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1. The two subordinate Courts have got rid of this suit on technical grounds. Technical grounds may be insisted upon only where there is real force in the contentions raised. If the pleadings of parties are read, it will be found that the contest was totally different, and only learned Pleaders raised the technical defence. It is admitted that Musammat Badli transferred one-third of 210 yards of land to Musammat Asghari and gifted the sale consideration to her. The two subordinate Courts have held the deed of gift to be invalid (1) for want of possession, and (2) because of the doctrine of musha.
2. Musammat Asghari lived with Musammat Badli and in the deed of gift it is specifically stated that possession had been made over to Musammat Asghari. So it is difficult to understand what larger proof of possession in pursuance of the deed of gift could be brought forward. The defence of one Qasid Ali, brother of Musammat Asghan, makes it certain that Musammat Asghari, did obtain possession. He alleged that the gift was really for his benefit, and that he had obtained possession on payment of Rs. 70 to Musammat Asghari. The real defence, therefore, was that the donee was Qasid Ali, and not Musammat Asghari; that Qasid Ali was in separate possession of one-third share, and that the other defendants should not be disturbed in their separate possession of their two thirds share.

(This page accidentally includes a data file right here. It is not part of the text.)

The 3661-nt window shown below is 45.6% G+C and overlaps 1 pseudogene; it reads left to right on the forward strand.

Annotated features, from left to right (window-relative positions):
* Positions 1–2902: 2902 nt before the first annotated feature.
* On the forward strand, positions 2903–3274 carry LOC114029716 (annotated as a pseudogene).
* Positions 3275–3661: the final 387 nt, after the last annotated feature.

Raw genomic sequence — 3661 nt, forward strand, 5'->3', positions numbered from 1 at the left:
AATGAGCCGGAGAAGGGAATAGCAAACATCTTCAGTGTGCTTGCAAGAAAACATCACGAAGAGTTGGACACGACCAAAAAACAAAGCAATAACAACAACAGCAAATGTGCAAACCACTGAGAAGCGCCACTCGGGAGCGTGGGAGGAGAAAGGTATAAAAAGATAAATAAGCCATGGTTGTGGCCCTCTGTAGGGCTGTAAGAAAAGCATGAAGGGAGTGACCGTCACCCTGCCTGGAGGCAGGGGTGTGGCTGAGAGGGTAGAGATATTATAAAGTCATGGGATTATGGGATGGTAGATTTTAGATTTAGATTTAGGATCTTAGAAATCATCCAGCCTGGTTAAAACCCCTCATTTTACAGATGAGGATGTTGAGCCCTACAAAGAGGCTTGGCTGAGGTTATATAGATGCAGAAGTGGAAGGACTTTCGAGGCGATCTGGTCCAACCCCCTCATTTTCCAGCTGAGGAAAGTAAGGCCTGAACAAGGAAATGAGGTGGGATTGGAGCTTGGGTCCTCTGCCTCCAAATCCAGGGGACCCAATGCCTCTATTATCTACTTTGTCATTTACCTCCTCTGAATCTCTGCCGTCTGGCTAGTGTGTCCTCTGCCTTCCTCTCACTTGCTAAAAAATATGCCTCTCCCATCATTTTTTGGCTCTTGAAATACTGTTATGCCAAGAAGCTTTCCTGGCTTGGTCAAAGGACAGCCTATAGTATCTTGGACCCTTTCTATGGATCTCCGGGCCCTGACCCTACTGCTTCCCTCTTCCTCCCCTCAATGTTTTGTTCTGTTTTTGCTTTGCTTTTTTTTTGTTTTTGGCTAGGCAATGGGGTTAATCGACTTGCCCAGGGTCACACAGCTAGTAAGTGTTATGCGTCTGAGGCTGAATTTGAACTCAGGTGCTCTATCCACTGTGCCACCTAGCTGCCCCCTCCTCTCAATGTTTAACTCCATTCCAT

3. As to musha, Musammat Asghari, if she did not occupy the house, was entitled to recover profits of one-third share. In Qasim Husain v. Sharif-un-nissa 5 A. 285 : A.W.N. (1883) 31 : 3 Ind. Dec. (N.S.) 267, it was held that the gift of a one-twelfth share of a muafi estate, being a gift of a specific share, was not open to objection under Muhammadan Law. It is clear that Musammat Asghari, if she did not live in. the house, could have obtained one-third rent. When the deed of gift was made, there is no evidence that the land gave any profit. The land appears to be land of use for building purposes, and there was nothing to prevent Musammat Asghari from building at the tine on one-third of the land. Under the circumstances there is no bar under the doctrine of musha.
4. I set aside the decrees of the two subordinate Courts and remit the suit to the trial Court for a proper trial of the other issues arising between the parties and a decree accordingly.
5. The plaintiff shall receive in any case the costs of the lower Appellate Court and this Court.